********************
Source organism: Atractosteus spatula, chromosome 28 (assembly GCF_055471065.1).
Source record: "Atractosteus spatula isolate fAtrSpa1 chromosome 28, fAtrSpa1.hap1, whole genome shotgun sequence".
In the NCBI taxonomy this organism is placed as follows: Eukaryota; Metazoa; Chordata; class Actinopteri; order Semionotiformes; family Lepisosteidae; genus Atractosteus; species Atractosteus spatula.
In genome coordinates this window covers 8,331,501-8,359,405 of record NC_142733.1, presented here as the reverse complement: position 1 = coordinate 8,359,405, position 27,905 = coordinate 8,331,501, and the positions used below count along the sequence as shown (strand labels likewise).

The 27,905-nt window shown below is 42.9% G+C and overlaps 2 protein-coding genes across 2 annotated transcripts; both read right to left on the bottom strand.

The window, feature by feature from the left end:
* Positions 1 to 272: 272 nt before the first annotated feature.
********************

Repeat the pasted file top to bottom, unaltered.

Source organism: Atractosteus spatula, chromosome 28 (assembly GCF_055471065.1).
Source record: "Atractosteus spatula isolate fAtrSpa1 chromosome 28, fAtrSpa1.hap1, whole genome shotgun sequence".
In the NCBI taxonomy this organism is placed as follows: Eukaryota; Metazoa; Chordata; class Actinopteri; order Semionotiformes; family Lepisosteidae; genus Atractosteus; species Atractosteus spatula.
In genome coordinates this window covers 8,331,501-8,359,405 of record NC_142733.1, presented here as the reverse complement: position 1 = coordinate 8,359,405, position 27,905 = coordinate 8,331,501, and the positions used below count along the sequence as shown (strand labels likewise).

The 27,905-nt window shown below is 42.9% G+C and overlaps 2 protein-coding genes across 2 annotated transcripts; both read right to left on the bottom strand.

The window, feature by feature from the left end:
* Positions 1 to 272: 272 nt before the first annotated feature.